Politics / January 4, 2024

Kevin McCarthy’s Final Act of Retribution Totally Screws Over the House GOP

With his exit from the House, the embittered former speaker leaves his caucus with a collapsed majority that may not be able to govern.

John Nichols
Representative Kevin McCarthy (R-Calif.) greets staffers and members while conducting a photo-op in the U.S. Capitol’s Rayburn Room on Thursday, December 14, 2023.

Representative Kevin McCarthy (R-Calif.) greets staffers and members while conducting a photo-op in the US Capitol’s Rayburn Room on Thursday, December 14, 2023.

(Tom Williams / CQ-Roll Call, Inc via Getty Images)

Kevin McCarthy formally ended one of the most lamentable political careers in American history Sunday, when he resigned from the US House seat he had occupied since 2007.

Tellingly, hardly anyone noticed. Everyone seemed to be ready to forget that the last of “The Young Guns”—the moniker once adopted by McCarthy along with fellow failed Republican leaders Paul Ryan and Eric Cantor—had ridden out of town. McCarthy says he plans “to serve America in new ways.” In reality, McCarthy is serving McCarthy, shamelessly setting himself up for what most observers expect will be a new career as an influence peddler, er, lobbyist.

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But McCarthy’s departure was notable for one amusing, and politically significant reason. With the end of his tenure as the representative from California’s 20th Congressional District, McCarthy—in what appears to be a fit of pique—screwed over the House Republican Caucus that he had led until his unceremonious removal from the speakership last fall. By choosing to quit at the end of 2023, McCarthy took with him the one thing he had to offer his fellow partisans: protection for their rapidly dwindling majority.

With the expulsion of New York Representative George Santos on December 1 of last year, the Republicans were left with a four-seat cushion in the House—one of the narrowest majorities in the chamber’s history. And Republicans knew that majority was going to get even narrower, as Ohio Representative Bill Johnson had indicated months ago that he would be resigning early in 2024 to take up a lucrative position as president of Youngstown State University.

With McCarthy’s kiss-off to the caucus, and with Johnson’s planned exit on January 21, Republicans will be left with a nail-bitingly narrow 219-213 majority—meaning that, if just two Republican representatives fail to show up for a party-line vote, or if they reject the party whip for whatever reason, the Democrats could get the upper hand.

Practically, what this means is that House Speaker Mike Johnson (R-La.) and his fractious caucus, find themselves in a historically precarious position as Congress prepares to take up a wide range of contentious domestic and foreign policy issues—including the question of whether the federal government will literally shut down. It’s true that special elections that will be held in coming months could build out the GOP majority a bit. But that’s not guaranteed; indeed, Santos’s seat could very well flip to the Democrats.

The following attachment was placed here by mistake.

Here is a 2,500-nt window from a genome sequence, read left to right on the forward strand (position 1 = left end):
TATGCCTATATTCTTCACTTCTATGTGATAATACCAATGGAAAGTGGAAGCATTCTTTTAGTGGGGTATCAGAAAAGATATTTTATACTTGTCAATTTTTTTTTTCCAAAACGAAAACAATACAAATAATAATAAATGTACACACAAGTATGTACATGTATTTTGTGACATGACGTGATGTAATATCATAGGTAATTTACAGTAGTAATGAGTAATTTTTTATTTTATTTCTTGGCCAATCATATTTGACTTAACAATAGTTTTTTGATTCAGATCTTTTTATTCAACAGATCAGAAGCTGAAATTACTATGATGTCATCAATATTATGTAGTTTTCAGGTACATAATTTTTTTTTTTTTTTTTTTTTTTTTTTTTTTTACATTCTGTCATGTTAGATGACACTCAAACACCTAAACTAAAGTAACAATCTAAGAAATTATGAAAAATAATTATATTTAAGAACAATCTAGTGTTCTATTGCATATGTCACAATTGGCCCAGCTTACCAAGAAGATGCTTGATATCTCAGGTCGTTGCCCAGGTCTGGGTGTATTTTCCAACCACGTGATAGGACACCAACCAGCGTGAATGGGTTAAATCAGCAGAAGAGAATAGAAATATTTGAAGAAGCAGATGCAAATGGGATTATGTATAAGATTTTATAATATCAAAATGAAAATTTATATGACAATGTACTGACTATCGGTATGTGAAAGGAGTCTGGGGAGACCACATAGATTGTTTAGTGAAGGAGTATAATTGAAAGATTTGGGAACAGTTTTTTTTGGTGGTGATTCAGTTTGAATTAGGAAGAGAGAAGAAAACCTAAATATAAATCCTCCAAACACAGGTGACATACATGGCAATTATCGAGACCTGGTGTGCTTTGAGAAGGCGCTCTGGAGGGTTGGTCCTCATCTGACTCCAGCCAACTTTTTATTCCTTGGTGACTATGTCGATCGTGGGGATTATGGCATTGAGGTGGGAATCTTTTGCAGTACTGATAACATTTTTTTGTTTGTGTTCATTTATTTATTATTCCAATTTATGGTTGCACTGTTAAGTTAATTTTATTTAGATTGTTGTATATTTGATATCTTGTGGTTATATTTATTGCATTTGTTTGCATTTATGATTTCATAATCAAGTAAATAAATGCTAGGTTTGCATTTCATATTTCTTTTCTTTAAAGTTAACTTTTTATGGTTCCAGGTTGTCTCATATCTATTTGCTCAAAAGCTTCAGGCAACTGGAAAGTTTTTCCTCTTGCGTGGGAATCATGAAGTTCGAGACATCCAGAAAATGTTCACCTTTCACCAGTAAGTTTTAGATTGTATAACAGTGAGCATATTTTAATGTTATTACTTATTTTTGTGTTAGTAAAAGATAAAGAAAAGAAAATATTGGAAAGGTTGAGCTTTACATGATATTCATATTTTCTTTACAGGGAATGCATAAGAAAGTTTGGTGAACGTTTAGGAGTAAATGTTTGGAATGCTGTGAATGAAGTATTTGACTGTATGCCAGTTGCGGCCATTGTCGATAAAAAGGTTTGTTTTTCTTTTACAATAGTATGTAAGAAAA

There’s simply no question that the GOP’s circumstance in the House has been made worse by McCarthy’s decision to put his personal bitterness ahead of party loyalty.

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How much worse?

Florida Representative Matt Gaetz, McCarthy’s archnemesis, answered that question in a series of social-media posts and interviews where he ripped the former speaker—whose ouster Gaetz helped facilitate—for creating a “very real math problem” for a caucus that is struggling to function. “His unwillingness to stay and vote for even the most basic Republican priorities until the end of his term may imperil our ability to get the job done,” complained Gaetz.

“This is not an act of patriotism or moving on to the next fight,” argued Gaetz. “It is an act of abject selfishness. And it is revealing that, if Kevin McCarthy can’t swing the gavel and be in charge and make the decisions, then he’s not willing to be a team player.”

So infuriated was the Florida Republican that he even suggested that former House Speaker Nancy Pelosi (D-Calif.) was a more honorable politician than McCarthy.

“Nancy Pelosi, for all of her flaws, and they are many, she at least stuck around,” said Gaetz. “She didn’t hurt her team by saying, ‘Well, if I can’t be the quarterback, I’m just going to take the ball and go home.’”

When Kevin McCarthy has Matt Gaetz saying nice things about Nancy Pelosi, you can rest assured that the former speaker has done his caucus some serious damage.

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John Nichols

John Nichols is a national affairs correspondent for The Nation. He has written, cowritten, or edited over a dozen books on topics ranging from histories of American socialism and the Democratic Party to analyses of US and global media systems. His latest, cowritten with Senator Bernie Sanders, is the New York Times bestseller It's OK to Be Angry About Capitalism.

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